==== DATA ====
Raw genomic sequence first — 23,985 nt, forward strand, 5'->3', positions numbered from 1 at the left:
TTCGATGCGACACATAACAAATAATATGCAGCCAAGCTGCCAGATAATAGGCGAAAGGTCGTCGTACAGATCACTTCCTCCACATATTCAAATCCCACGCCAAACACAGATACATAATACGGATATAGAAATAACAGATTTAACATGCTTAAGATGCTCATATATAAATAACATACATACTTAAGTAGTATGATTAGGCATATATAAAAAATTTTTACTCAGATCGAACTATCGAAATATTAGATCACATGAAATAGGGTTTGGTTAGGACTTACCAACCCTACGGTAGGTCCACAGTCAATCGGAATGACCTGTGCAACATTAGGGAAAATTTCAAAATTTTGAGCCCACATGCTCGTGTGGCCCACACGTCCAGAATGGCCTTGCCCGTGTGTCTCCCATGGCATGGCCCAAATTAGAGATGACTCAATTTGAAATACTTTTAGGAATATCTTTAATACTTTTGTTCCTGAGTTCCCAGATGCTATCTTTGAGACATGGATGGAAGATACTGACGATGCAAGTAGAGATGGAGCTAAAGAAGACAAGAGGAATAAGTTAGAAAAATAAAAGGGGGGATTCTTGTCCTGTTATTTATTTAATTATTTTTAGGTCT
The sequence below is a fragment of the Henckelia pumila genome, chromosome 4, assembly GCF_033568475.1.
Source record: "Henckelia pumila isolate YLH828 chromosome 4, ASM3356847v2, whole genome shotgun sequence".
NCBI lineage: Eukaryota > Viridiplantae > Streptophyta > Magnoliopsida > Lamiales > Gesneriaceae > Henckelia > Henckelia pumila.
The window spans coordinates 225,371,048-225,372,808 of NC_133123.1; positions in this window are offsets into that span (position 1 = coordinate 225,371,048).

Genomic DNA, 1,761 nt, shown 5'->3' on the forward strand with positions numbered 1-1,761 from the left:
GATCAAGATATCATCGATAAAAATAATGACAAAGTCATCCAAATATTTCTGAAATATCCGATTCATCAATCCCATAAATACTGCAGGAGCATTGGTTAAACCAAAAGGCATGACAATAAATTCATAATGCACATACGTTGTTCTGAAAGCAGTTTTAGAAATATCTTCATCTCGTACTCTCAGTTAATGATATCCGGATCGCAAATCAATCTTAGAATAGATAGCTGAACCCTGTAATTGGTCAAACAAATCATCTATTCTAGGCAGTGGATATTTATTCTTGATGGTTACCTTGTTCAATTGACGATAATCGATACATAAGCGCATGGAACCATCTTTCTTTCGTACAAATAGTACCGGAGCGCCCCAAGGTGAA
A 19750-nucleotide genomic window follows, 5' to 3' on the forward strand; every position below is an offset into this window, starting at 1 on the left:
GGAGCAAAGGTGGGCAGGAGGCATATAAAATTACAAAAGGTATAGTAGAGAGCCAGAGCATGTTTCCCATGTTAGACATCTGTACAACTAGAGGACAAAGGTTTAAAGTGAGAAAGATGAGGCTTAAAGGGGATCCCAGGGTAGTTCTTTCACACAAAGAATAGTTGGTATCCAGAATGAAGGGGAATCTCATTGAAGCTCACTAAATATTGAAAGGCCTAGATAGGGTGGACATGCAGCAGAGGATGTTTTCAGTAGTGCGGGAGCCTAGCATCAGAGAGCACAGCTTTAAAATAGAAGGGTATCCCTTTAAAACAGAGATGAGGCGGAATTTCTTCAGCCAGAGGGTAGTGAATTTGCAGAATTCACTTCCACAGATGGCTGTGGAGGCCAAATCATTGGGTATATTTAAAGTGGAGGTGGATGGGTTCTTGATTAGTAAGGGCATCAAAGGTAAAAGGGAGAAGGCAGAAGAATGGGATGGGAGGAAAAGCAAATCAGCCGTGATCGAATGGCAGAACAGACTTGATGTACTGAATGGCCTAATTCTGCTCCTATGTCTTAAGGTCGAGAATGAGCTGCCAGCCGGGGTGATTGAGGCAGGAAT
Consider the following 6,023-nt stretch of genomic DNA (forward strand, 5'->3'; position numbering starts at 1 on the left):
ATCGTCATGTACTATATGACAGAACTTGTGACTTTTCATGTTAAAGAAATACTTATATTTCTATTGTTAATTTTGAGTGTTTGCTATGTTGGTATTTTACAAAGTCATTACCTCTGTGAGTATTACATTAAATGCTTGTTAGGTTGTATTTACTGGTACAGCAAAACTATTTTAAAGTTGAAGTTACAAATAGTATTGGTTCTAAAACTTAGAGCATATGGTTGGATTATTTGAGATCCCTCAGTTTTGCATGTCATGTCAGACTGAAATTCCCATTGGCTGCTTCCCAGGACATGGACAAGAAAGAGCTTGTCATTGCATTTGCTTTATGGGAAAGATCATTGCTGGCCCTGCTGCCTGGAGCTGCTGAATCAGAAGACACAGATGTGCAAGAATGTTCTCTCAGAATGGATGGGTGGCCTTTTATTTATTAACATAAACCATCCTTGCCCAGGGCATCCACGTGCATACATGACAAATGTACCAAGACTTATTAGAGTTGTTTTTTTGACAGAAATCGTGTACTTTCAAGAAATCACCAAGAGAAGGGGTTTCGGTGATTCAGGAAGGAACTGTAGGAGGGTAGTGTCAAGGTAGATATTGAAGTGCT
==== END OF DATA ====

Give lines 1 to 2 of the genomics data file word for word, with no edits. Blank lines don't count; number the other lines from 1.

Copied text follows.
Raw genomic sequence first — 23,985 nt, forward strand, 5'->3', positions numbered from 1 at the left:
TTCGATGCGACACATAACAAATAATATGCAGCCAAGCTGCCAGATAATAGGCGAAAGGTCGTCGTACAGATCACTTCCTCCACATATTCAAATCCCACGCCAAACACAGATACATAATACGGATATAGAAATAACAGATTTAACATGCTTAAGATGCTCATATATAAATAACATACATACTTAAGTAGTATGATTAGGCATATATAAAAAATTTTTACTCAGATCGAACTATCGAAATATTAGATCACATGAAATAGGGTTTGGTTAGGACTTACCAACCCTACGGTAGGTCCACAGTCAATCGGAATGACCTGTGCAACATTAGGGAAAATTTCAAAATTTTGAGCCCACATGCTCGTGTGGCCCACACGTCCAGAATGGCCTTGCCCGTGTGTCTCCCATGGCATGGCCCAAATTAGAGATGACTCAATTTGAAATACTTTTAGGAATATCTTTAATACTTTTGTTCCTGAGTTCCCAGATGCTATCTTTGAGACATGGATGGAAGATACTGACGATGCAAGTAGAGATGGAGCTAAAGAAGACAAGAGGAATAAGTTAGAAAAATAAAAGGGGGGATTCTTGTCCTGTTATTTATTTAATTATTTTTAGGTCT